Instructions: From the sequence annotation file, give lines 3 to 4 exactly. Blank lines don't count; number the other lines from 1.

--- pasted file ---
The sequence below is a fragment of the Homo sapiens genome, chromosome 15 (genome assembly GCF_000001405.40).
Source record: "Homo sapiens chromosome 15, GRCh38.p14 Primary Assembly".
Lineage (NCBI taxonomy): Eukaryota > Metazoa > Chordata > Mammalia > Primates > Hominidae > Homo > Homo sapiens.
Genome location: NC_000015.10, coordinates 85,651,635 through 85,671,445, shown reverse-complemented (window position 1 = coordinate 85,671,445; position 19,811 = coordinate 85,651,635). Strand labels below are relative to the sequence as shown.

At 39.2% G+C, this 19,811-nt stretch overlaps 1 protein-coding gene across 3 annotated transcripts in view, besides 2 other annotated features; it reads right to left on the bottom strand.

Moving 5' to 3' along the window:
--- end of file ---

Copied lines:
Lineage (NCBI taxonomy): Eukaryota > Metazoa > Chordata > Mammalia > Primates > Hominidae > Homo > Homo sapiens.
Genome location: NC_000015.10, coordinates 85,651,635 through 85,671,445, shown reverse-complemented (window position 1 = coordinate 85,671,445; position 19,811 = coordinate 85,651,635). Strand labels below are relative to the sequence as shown.